Since we had plenty of news last Friday and I was heading out of town, I decided to leave our weekly roundup of global weirding and environmental news (that we didn’t already cover) to Monday. Here’s the global weirding portion. Climate: Student Reporters Take on Climate Change and Security Coincidences abound—just after posting an item
One of our faithful readers and supporters, WV Outpost, recently wrote an interesting, powerful, and moving article on some of her and her family’s experiences living in the heart of coal country. She is living in West Virginia and her and her husband have to write under false names for their own safety there. At
Mountaintop removal is something we cover on here pretty frequently. It is the horrible process of blowing the tops off mountains to get out dirty coal to burn for electricity, which then contributes greatly to global warming, water pollution, air pollution, and other problems. Luckily, we are not the only ones concerned about this issue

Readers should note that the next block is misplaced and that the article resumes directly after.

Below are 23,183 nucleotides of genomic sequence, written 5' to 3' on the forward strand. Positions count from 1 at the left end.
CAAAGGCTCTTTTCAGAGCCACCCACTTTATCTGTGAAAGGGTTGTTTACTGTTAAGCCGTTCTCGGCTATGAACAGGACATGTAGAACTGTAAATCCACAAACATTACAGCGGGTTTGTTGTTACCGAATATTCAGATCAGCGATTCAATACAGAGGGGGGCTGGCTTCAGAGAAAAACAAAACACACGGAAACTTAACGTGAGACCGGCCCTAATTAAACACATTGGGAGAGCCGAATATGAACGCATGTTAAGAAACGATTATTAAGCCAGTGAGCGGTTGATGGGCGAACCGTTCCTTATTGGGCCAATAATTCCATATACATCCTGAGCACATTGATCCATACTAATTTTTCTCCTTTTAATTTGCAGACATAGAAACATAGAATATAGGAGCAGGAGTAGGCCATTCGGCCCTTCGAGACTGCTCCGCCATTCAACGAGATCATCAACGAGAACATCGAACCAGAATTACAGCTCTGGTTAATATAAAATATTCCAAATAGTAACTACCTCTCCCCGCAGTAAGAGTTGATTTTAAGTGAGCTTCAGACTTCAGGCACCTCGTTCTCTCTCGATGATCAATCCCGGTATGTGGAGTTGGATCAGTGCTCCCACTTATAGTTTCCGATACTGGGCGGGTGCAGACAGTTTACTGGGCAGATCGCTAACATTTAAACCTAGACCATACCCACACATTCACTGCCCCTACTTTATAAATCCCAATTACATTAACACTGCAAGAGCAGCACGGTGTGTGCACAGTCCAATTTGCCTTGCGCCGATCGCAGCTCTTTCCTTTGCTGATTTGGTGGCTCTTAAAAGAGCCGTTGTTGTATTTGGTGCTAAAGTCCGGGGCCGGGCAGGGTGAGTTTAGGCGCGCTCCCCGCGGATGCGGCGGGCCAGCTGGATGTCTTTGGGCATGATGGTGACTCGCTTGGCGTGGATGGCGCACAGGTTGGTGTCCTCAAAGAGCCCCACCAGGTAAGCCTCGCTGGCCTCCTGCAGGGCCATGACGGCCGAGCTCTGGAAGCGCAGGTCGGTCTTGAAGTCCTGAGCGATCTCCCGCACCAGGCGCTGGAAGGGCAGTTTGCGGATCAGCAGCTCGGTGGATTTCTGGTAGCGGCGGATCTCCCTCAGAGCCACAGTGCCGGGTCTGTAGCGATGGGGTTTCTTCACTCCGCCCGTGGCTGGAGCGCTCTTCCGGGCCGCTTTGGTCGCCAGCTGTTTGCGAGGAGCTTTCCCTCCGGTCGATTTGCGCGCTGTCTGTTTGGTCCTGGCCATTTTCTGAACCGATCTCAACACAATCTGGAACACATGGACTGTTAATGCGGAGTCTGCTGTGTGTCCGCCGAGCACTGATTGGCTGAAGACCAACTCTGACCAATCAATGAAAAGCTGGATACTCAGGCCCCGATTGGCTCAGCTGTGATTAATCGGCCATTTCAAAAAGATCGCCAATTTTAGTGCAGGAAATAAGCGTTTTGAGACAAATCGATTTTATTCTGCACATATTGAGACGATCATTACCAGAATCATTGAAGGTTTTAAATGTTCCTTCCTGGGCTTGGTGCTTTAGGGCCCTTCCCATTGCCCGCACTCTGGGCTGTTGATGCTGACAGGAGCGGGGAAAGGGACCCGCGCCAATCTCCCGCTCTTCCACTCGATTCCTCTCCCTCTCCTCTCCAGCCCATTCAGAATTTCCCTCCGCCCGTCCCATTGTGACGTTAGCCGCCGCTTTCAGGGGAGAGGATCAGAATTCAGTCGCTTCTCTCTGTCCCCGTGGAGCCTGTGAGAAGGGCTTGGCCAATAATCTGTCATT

Timothy Hurst of ecopolitology and I went on a thorough search for the best and worst campaign ads of 2010 (as concerns the environment) recently. In other words, we compiled the best “pro-environment” ads and the most ridiculous “anti-environment” ads of the 2010 election season. If you are interested in getting inspired, having a laugh,
Mountaintop removal coal mining is bad stuff. It is destroying habitats and communities, poisoning people, and annihilating ancient mountains and national treasures. Appalachia Rising!, a national response to the unmitigated destruction of Appalachia’s mountains, air and water through mountaintop removal coal mining started today in Washington, D.C. Individuals from around the country, grassroots groups and organizations,